Living the Bill of Rights
How to be an Authentic American
By (author) Nat Hentoff
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Living the Bill of Rights by Nat Hentoff
Book DescriptionNat Hentoff is one of America's most passionate and prominent writers about civil liberties and civil rights. In "Living the Bill of Rights", he has taken what is too often thought of as an abstract issue and enlivened it by focusing on representative individuals for whom the Constitution is a vital part of life. As the late Supreme Court Justice William Brennan told Hentoff, Americans need to know how "American liberties were won - and what it takes to keep them alive". With characteristic eloquence, Hentoff covers the full range of American life in these inspiring profiles and stories about public and private heroes - Supreme Court Justices William Brennan and William O. Douglas, Dr. Kenneth Clark, and students, teachers, lawyers, and others who challenge assaults on the Bill of Rights.
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Book DetailsISBN: 9780520219816
(229mm x 152mm x 12mm)
Imprint: University of California Press
Publisher: University of California Press
Publish Date: 1-Dec-1999
Country of Publication: United States
Books By Author Nat Hentoff
At the Jazz Band Ball, Paperback (April 2011)
From Duke Ellington and Louis Armstrong to Ornette Coleman and Quincy Jones, this title explores the jazz greats, and traces their art to gospel, blues, and many other forms of American music.
American Music is, Paperback (March 2004)» View all books by Nat Hentoff
Thank God for Nat, who places the soul of the musician above that of his art.--Dizzy Gillespie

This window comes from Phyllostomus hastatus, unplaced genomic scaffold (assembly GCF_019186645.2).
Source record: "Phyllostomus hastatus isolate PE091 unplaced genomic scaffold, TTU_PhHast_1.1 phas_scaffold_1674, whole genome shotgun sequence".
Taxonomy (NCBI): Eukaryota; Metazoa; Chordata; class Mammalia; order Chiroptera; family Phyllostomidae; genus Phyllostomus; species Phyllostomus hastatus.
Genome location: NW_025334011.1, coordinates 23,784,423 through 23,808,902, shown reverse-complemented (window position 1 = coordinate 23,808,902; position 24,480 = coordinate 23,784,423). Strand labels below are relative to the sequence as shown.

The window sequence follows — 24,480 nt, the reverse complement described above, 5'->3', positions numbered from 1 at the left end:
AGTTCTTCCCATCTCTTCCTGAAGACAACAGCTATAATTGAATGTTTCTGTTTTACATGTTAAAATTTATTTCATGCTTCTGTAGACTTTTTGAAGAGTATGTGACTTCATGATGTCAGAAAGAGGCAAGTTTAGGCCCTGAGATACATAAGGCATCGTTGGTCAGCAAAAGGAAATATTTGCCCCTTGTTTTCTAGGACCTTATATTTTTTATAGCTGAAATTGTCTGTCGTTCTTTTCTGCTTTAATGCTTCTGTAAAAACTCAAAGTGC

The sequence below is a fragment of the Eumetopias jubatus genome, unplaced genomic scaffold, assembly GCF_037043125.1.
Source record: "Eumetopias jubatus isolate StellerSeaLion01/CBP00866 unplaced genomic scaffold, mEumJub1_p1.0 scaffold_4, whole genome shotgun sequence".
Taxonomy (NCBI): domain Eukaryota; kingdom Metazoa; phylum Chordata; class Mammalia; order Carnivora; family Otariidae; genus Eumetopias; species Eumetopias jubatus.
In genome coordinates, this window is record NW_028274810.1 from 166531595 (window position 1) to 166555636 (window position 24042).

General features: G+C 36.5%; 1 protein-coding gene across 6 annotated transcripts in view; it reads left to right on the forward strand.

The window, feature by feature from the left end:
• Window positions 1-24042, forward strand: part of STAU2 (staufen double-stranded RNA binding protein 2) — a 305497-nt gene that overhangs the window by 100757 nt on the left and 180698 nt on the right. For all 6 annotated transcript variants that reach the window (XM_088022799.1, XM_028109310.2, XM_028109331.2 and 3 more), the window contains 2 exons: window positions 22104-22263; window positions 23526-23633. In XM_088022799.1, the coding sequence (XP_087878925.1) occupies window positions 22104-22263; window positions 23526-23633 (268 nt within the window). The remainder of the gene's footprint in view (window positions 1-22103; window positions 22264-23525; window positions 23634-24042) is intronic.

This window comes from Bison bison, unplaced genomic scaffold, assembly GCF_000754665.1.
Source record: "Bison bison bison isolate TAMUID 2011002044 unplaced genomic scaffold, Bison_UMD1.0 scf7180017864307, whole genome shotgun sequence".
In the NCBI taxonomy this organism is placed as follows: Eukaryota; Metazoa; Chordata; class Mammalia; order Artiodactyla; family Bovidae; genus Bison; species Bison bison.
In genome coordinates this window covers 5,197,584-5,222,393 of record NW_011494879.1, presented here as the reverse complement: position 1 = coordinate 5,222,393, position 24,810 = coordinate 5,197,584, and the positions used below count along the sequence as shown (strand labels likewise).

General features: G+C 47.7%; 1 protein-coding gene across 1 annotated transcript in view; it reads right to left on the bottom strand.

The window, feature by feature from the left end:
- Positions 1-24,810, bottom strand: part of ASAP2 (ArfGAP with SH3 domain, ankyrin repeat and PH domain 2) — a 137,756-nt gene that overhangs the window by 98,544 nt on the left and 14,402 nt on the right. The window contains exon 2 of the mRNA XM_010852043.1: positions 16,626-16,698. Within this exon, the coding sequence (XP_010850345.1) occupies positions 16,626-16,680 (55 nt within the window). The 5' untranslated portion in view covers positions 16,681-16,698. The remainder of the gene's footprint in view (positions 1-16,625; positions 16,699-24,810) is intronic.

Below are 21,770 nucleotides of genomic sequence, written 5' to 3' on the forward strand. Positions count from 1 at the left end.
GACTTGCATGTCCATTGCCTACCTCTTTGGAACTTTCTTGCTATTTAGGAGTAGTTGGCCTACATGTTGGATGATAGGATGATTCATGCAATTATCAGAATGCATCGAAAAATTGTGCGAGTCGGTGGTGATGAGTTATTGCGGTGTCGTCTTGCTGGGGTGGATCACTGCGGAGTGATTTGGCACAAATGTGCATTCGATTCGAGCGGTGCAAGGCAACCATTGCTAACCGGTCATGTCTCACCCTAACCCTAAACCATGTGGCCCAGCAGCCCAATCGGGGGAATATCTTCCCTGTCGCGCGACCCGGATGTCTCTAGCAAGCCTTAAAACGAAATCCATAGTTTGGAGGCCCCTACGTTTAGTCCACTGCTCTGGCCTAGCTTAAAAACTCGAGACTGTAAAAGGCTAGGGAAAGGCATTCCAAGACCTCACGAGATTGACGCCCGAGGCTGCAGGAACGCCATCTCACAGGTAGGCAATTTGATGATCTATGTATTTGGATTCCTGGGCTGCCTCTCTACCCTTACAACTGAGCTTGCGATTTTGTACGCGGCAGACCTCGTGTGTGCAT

US Kirkus Review » A strangely intolerant brief filed in support of individual freedom. Longtime Washington Post and Village Voice columnist Hentoff (Speaking Freely, 1997, etc.) illustrates the Bill of Rights through stories about individuals whose lives exemplify them. Not surprisingly for an author more concerned with protecting citizens from government rather than in collective action through government, these stories revolve around court cases, and Supreme Court justices Douglas and Brennan play prominent roles. Less familiar and more interesting is the extended discussion of Kenneth Clark, whose work was footnoted in Brown v. Board of Education and who subsequently devoted his life to converting the intent of that decision into reality. Eschewing separatist appeals to black power and affirmative action, Clark remained a committed integrationist supporting equality in education as the key to social justice. With this exception, however, the stories of those not sitting on the bench share a basic plot: Individuals acting in an unpopular but completely legal manner come into conflict with an authority, they are pressured by those who believe more strongly in conformity to social norms than individual freedom, but they refuse to compromise their constitutional rights. The result of this formulaic discussion is both to supply some wonderful examples of principled fortitude and to reveal Hentoff's odd intolerance of all potentially legitimate claims competing with the Bill of Rights. This means, for example, that an employee refusing to attend a seminar on sexual harassment is a hero, and campaign finance reform is unacceptable given the Court's classification of campaign contributions as a form of free speech; apparently to be "an Authentic American" you have to believe that individual freedom trumps all other values. Hentoff should be praised for promoting the Bill of Rights, but should be reminded that there is more to the Constitution and to social life. (Kirkus Reviews)
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Author Biography - Nat Hentoff
Nat Hentoff is the author of many articles and books about jazz, politics, and education, including Free Speech for Me--But Not for Thee (1992). His syndicated column, "Sweet Land of Liberty," appears in the Washington Post and more than two hundred other newspapers, and he is a weekly contributor to the Village Voice. He lives in New York City.
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